I think they are great algae eaters as they will swim and crawl every part of my tank and they will graze on the glass, the wood, the gravel, sand, caves, etc.. They are very active.

 
Last edited:

Lajos_Detari

Fish Herder
Joined
Aug 27, 2017
Messages
1,065
Reaction score
918
I guess if you can DIY a long hose with a water pump(power head) to connect your 55 gallons tank to your bathroom or garden will be helpful for removing your tank water.
I attached some photos if you are interested.
 

Attachments

  • IMG_20200804_092558.jpg
    IMG_20200804_092558.jpg
    278.5 KB · Views: 33
  • IMG_20200806_095341.jpg
    IMG_20200806_095341.jpg
    203.5 KB · Views: 20
  • Power head.PNG
    Power head.PNG
    276.6 KB · Views: 21
  • Submersible water pump 1.PNG
    Submersible water pump 1.PNG
    331.7 KB · Views: 23
  • water pump.PNG
    water pump.PNG
    119.7 KB · Views: 21
OP
AdoraBelle Dearheart

AdoraBelle Dearheart

Fish Aficionado
Joined
Jul 22, 2020
Messages
3,057
Reaction score
4,283
Location
UK
I've just cleaned the shrimp tank and rescued 3 tiny baby shrimps from the bucket. They were about 1 mm long.
They're so cute and yet so annoying!
I fished a few out from the buckets on the last water change, but thankfully none of them hid or gave me the runaround like that 5 hour ninja baby!
I did have one older/almost adult shrimp actively choose to swim up the syphon tube. I had my thumb over the bucket end and was trying to shoo the shrimp away (do yours not want to move either? Mine don't care about the syphon!) and he swam up there! I had to lift the tube out and pour him back in. First time that's happened to me.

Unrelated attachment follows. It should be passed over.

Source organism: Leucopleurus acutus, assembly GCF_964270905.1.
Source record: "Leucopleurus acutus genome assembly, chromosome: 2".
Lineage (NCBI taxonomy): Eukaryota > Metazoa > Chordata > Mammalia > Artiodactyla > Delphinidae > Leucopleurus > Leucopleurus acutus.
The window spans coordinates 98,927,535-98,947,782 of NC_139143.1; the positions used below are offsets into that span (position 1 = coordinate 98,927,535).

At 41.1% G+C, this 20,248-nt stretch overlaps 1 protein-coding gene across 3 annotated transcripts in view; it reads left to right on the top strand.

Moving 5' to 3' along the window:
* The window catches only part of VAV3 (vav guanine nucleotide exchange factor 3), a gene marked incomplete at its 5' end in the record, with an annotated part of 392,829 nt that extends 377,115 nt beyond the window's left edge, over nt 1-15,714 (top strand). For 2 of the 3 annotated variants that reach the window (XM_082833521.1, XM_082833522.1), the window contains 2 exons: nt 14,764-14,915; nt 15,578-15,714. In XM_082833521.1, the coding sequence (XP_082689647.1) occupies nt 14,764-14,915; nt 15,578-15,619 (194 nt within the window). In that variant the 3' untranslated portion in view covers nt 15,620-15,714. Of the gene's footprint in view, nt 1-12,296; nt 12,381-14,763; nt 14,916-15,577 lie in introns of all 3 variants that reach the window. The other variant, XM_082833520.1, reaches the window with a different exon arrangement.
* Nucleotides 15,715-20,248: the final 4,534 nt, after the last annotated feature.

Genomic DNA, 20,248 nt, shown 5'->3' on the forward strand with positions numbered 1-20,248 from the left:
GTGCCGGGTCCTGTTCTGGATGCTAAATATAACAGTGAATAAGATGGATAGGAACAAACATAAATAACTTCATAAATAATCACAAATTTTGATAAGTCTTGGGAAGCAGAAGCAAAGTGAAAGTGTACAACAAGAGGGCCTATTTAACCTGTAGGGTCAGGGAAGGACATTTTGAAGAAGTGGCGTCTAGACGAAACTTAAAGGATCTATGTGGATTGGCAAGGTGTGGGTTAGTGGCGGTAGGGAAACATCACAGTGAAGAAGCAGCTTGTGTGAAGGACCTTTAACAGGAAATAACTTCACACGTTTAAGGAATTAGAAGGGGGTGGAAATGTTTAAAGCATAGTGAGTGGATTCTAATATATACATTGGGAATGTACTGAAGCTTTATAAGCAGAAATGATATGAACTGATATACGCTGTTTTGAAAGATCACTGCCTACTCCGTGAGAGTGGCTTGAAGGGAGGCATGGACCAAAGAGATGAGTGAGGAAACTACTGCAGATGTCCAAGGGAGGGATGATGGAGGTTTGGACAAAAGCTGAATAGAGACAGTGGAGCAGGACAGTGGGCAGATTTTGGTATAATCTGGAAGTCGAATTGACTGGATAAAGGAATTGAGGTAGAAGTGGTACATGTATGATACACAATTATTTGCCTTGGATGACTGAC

I was stressing them out though I think because I did a deep clean and moved some plants around, so their usual hiding spots weren't right.
 

Essjay

Moderator
Staff member
Moderator
Global Moderator
Joined
Nov 28, 2006
Messages
11,127
Reaction score
6,877
Location
Teesside, UK
My cherry shrimps have no fear of the siphon tube, though if it gets too near they usually jump backwards. Baby shrimps are just too small to fight the current and are impossible to see against sand.

Daisy's rice fish are not afraid of the siphon tube either. I'm forever having to shoo them away when I do a water change on my big tank.
 

seangee

Fish Aficionado
Joined
Feb 16, 2008
Messages
4,334
Reaction score
3,404
Location
Berks
My chili rasbora and microdevario kubotai are not only not afraid. They are insatiably curious and actively try to swim up the tube even if I am shooing them away. The ember tetras are not far behind. Although I do try to avoid sucking them up I have resorted to buying a large plastic sieve and emptying my buckets into that as a matter of course. I do drain the two tanks concerned into jerry cans, so netting them out of the bucket is not an option.
 

trending

Members online

Most reactions - Past 7 days

Top